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Our attention was caught this week by a piece on some of the ways brands are trying to innovate around the World Cup. It’s a great time for limited edition ranges, packs and flavours. In some cases there’s a generic football theme – football cakes, for instance. In others – those brands, like Budweiser, with official sponsorshop deals – marketers make the most of the opportunity to show off their association. And there’s always a Russian theme available too – like the “Moscow sushi” or beef stronganoff instant pasta in the Grocer article.

How many of these innovations will still be around after the tournament ends? All of them are, basically, promotional efforts rather than brands aiming for long-term innovation. Yes, beef stronganoff pasta might become a surprise hit, but it’s unlikely it would have got far in a standard innovation process.

These launches obey the principle of Fluent Innovation – the excitingly new anchored in the reassuringly familiar.  But they are borrowing their novelty from the World Cup – and when it goes away, so does the excitement. There's nothing wrong with that, of course - limited packs are a time-honoured way of creating a little promotional excitement.

But to learn something about Fluent Innovation from the World Cup you have to look at the fans, not the brands.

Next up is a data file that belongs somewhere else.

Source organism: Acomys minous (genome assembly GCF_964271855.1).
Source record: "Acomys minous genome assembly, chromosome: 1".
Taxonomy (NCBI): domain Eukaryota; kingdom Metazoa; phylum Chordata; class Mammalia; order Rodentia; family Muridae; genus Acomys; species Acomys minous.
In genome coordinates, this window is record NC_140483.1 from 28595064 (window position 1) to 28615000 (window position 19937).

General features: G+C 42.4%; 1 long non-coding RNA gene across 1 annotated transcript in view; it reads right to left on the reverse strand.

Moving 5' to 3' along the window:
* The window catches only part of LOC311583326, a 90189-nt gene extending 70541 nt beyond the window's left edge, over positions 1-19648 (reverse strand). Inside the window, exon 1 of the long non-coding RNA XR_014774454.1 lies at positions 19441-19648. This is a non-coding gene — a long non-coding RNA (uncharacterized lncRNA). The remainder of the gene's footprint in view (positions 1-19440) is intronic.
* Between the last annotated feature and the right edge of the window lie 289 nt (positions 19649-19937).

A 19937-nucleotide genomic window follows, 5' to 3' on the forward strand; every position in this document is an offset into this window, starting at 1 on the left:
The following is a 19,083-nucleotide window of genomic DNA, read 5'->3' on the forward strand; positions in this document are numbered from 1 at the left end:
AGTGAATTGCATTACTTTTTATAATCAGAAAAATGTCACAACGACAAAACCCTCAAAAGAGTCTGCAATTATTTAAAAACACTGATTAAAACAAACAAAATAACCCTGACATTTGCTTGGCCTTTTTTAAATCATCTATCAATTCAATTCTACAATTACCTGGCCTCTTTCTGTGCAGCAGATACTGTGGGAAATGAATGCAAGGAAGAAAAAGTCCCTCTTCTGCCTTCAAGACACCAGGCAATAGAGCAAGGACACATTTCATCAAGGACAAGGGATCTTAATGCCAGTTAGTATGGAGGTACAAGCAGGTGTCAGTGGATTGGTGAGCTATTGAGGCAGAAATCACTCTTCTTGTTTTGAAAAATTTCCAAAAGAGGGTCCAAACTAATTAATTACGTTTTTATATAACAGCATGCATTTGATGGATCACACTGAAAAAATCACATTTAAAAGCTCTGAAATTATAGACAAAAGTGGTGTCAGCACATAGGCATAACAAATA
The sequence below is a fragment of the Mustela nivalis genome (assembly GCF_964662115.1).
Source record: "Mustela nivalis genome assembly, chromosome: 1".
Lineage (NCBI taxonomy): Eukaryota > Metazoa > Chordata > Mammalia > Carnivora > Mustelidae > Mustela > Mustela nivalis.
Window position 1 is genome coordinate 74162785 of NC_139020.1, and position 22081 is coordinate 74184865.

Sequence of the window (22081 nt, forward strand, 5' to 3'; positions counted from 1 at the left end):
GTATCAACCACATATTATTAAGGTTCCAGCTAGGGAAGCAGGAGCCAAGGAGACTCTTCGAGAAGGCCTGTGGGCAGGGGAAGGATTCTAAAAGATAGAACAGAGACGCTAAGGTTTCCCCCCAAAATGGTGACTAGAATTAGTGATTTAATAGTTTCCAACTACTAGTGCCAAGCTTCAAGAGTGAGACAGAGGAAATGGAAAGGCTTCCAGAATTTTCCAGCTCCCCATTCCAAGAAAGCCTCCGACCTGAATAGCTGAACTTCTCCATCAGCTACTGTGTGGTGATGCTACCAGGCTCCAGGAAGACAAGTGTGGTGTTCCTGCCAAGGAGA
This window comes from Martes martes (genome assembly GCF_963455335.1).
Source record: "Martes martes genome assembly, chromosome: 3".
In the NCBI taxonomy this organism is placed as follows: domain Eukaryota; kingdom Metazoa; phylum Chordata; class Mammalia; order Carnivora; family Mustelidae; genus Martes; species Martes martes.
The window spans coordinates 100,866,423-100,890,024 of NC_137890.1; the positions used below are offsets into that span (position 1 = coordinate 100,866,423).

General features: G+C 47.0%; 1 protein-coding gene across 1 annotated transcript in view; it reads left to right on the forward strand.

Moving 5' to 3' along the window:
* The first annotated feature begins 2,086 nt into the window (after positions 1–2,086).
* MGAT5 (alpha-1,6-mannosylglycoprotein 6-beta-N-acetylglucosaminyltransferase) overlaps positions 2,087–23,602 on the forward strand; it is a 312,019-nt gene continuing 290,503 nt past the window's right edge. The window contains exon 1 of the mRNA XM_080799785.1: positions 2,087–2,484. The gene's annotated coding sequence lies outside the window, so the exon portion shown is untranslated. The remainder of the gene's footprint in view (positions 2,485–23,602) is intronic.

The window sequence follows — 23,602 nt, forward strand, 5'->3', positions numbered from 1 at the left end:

Football supporters are always looking for new ways to cheer on their team and show their loyalties. And a football crowd is a massive social laboratory, where new ideas can be quickly transmitted through the mass group.

But in order to achieve that transmission, a new idea also needs to be Fluent – rapidly understandable and recognisable. In a crowd, there’s no time for a pitch or an explanation. You see what other people are doing. You either get it, and copy it. Or...you don’t.

So it’s no surprise that the kind of innovations which emerge from World Cups and other football situations are Fluent Innovations – 80% familiar, 20% new.

The practise of football chants, for instance, is like a folk version of Fluent Innovation. Each chant is based in a familiar tune, from old standards like “Volare” or “When The Saints Go Marching In” to pop classics of the last few decades. Only the lyrics change. Want to hear a crowd bellowing along to the tune of the Village People’s “Go West”? Visit any British football ground.

So you’d expect the World Cup itself to create its share of innovations. And you wouldn’t be disappointed. In 1986, in Mexico, crowds in stadiums amused themselves during dull stretches of games by rapidly standing up and sitting down, an action that travelled around the stadium, creating huge ripples coursing through the crowd. The host country gave the practise its name: a Mexican wave. The fluent practise of putting your hands in the air, given the innovative twist of copying your neighbour to create the wave.

And what about that curse of the modern football match, the ear-splitting drone of the vuvuzela? They were originally a South African fan thing, but they caught on with international audiences visiting South Africa for the 2010 World Cup. Again, here was a traditional part of football – the whistle or rattle to roar on your side – given an innovative upgrade.

The key to Fluency Is speed – the quicker you get something, the easier you recognise it, the more likely you are to choose it. Sporting crowds are the ultimate proving ground for this theory. New ideas have to be immediately understood – or they simply don’t work. For marketers, it’s a reminder that however good your idea, it won’t go anywhere unless you show it to real people and make sure they get it right away.

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